Silence gives us a challenging, troubling message—one that I’m not sure how I feel about even now. Our faith is filled with martyrs who publicly held true to their faith during incredibly trying circumstances. But under such circumstances, what would I do in Rodrigues’ place, foot poised above the image of our Savior?

Yôsuke Kubozuka as Kichijiro, Silence, 2016. Paramount Pictures | MoviestillsDB.com

As I watched these Japanese Christians undergo torture and death, I wondered whether I could be so strong. As I watched Rodrigues struggle with the right path even as God, throughout most of the film, remains silent, I wondered whether my own struggle would be as honorable or whether I might slip into very worldly cowardice.

I fear, in some ways, that I might be like the guide Kichijiro, a groveling, often self-serving man who denies Christ whenever the path grows difficult. He tramples on the image, spits on the cross and, at one critical juncture, even betrays a priest for not 30, but 300 pieces of silver. And yet time and again, Kichijiro returns to confess his sins, throwing himself at the mercy of God and the very priest he betrayed. He wonders why he couldn’t have been born a century earlier, when Christianity was accepted in Japan.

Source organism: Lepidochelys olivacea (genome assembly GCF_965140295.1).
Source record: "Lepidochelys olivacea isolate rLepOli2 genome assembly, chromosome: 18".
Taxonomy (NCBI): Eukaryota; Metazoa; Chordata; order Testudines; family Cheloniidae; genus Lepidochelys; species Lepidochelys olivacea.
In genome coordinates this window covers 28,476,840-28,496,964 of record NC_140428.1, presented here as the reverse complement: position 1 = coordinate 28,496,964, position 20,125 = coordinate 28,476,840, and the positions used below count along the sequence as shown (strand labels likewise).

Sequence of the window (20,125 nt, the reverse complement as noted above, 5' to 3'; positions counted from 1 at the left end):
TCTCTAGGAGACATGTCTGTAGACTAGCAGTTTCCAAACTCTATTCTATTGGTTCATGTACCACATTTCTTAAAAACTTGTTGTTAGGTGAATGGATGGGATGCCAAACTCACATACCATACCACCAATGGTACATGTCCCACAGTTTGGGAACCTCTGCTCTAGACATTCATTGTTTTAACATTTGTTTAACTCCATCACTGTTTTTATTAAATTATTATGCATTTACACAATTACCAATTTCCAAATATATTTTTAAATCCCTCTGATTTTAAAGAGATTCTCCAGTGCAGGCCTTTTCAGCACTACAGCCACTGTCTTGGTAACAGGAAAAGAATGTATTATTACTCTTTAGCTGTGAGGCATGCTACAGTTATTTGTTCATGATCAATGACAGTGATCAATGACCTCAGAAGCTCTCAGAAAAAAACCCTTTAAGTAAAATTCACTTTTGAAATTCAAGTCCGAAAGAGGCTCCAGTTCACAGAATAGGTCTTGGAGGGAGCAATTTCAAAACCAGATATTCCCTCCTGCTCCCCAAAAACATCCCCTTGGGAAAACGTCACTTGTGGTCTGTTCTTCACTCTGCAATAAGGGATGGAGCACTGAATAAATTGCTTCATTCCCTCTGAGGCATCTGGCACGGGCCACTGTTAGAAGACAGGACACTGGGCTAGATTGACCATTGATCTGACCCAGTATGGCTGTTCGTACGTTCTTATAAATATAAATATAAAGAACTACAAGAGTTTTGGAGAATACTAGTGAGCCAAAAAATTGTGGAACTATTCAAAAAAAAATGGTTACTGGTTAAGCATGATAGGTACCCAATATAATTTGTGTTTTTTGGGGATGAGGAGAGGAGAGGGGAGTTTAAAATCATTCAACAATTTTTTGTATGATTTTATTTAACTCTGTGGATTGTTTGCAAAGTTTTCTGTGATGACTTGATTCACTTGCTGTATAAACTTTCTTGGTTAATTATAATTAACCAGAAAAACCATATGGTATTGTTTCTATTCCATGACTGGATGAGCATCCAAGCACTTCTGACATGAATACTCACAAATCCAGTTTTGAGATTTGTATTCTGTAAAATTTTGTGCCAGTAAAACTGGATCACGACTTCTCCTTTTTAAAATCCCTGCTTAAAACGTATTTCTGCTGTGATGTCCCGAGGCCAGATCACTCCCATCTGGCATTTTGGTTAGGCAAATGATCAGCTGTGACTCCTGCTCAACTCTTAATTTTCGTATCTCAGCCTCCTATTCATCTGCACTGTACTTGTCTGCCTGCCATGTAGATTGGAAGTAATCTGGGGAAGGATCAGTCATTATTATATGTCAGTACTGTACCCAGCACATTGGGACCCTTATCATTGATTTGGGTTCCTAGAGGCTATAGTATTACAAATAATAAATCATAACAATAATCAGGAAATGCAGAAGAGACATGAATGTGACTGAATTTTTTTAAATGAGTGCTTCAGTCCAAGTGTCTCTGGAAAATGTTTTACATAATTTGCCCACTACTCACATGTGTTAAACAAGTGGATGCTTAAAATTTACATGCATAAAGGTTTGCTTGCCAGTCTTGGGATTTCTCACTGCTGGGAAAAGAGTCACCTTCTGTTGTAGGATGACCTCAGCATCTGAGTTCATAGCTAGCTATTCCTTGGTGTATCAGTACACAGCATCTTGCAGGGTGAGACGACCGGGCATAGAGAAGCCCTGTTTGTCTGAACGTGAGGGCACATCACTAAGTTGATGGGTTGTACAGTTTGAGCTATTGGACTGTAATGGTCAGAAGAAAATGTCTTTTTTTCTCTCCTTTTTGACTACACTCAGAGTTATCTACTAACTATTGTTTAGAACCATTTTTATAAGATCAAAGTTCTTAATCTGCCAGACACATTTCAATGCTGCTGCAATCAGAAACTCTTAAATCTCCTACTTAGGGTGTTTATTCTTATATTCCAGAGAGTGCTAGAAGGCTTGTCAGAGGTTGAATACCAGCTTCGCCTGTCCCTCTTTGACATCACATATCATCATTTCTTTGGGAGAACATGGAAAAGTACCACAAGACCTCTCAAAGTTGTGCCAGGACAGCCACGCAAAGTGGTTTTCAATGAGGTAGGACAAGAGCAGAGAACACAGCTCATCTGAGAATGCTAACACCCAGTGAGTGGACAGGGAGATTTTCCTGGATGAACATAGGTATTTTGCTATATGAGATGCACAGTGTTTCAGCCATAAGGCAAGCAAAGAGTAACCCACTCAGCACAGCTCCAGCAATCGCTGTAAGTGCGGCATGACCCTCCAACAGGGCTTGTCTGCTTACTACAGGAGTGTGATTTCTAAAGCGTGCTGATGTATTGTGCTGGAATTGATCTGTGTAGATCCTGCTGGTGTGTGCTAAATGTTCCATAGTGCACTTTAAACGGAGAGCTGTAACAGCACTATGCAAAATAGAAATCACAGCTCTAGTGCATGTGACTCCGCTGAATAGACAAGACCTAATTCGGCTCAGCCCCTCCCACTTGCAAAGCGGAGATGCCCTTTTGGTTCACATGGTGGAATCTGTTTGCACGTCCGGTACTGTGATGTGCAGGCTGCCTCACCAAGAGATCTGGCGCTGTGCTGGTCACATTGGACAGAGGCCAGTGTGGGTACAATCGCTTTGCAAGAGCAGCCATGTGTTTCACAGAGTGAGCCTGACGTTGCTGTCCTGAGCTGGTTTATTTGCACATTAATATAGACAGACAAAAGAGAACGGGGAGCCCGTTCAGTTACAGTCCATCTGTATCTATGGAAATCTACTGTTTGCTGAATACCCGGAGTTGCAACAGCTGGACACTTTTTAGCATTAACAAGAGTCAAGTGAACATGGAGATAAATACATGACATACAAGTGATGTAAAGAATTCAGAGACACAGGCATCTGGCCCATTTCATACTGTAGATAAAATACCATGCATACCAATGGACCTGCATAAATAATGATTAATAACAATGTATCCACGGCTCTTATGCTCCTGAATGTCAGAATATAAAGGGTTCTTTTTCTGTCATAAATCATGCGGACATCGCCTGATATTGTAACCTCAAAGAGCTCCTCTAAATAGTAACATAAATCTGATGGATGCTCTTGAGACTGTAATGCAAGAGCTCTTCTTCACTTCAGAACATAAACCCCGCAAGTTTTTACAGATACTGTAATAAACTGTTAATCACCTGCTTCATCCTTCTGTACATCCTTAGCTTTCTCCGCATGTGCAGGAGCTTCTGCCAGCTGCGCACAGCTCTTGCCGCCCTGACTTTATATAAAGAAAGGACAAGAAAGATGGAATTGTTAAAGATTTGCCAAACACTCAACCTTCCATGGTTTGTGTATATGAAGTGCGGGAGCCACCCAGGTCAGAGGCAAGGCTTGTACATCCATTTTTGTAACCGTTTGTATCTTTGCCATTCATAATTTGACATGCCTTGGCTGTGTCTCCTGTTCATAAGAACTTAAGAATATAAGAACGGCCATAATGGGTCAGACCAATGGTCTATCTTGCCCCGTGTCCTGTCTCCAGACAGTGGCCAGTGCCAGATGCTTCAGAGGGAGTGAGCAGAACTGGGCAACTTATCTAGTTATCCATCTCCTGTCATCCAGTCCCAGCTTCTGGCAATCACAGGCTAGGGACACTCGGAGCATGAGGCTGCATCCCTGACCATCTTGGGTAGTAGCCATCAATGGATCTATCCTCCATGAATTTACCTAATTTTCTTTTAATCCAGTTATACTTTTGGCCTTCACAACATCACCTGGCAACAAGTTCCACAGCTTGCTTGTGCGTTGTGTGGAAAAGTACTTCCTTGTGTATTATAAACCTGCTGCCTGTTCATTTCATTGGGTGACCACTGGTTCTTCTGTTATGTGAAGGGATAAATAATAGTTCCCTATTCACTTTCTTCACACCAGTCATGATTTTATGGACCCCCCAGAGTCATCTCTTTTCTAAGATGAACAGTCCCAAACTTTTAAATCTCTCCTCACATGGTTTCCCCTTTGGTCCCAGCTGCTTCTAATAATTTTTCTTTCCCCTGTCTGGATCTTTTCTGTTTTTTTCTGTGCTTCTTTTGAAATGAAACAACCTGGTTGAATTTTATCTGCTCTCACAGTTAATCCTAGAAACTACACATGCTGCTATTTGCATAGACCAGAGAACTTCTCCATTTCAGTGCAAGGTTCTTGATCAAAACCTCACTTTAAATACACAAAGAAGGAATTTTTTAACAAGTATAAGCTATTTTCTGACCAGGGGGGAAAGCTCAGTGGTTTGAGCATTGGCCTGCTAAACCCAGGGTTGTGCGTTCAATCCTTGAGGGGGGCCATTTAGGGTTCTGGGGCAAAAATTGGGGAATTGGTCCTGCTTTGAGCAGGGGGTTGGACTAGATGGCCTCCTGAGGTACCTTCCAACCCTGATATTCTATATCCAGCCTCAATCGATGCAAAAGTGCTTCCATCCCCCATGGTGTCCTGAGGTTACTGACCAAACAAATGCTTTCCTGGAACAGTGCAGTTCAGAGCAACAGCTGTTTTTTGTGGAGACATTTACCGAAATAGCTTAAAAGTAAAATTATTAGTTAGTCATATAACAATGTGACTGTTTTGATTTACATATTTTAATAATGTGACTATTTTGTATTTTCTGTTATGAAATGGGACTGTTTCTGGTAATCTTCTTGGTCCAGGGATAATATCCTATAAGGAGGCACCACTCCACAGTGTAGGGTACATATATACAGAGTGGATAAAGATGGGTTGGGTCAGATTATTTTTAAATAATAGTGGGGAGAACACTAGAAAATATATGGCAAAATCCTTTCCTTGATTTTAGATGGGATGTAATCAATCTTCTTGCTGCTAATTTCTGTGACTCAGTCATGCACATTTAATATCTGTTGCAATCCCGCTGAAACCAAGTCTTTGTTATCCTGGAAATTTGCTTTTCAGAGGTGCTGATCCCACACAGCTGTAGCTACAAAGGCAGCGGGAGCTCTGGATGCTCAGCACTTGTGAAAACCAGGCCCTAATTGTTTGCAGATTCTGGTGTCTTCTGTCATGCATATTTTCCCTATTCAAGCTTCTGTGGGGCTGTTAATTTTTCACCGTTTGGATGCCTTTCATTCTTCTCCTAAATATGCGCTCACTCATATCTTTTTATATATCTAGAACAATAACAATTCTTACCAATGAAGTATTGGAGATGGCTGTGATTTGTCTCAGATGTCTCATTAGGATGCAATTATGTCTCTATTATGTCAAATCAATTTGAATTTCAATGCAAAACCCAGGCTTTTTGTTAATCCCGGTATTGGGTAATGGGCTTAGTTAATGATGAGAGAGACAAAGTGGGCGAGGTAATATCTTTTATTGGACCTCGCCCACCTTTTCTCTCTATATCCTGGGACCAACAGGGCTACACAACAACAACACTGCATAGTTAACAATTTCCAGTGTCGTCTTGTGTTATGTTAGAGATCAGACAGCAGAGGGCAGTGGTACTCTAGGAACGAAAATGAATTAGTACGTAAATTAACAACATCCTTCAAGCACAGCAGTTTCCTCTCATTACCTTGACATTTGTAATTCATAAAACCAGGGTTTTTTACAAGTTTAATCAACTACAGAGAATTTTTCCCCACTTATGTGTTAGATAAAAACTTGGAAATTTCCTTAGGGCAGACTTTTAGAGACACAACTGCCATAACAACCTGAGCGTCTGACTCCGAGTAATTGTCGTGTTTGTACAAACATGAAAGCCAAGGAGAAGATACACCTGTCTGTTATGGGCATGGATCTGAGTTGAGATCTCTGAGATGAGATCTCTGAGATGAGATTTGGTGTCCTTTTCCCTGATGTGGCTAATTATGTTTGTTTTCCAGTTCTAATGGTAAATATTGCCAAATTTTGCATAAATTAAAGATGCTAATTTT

And I wonder, too, what I would do if I was born in a time and place when my faith was dangerous. When carrying a cross or saying a prayer could mean death or worse. Would I be like one of the brave Japanese believers we see in Silence, singing hymns as I die? Or would I be Kichijiro?

I don’t know. I just don’t.

Read more about life on the corner of “Hollywood & Reality” from movie expert and reviewer Paul Asay every Friday. If you have an idea for a future topic, feel free to drop Paul a suggestion in the comments.


Paul Asay
Paul Asay
Paul Asay is a movie critic for Plugged In and has written for a variety of websites and publications, including Time, The Washington Post and Beliefnet.com. He’s authored or co-authored several books, including most recently Burning Bush 2.0: How Pop Culture Replaced the Prophet.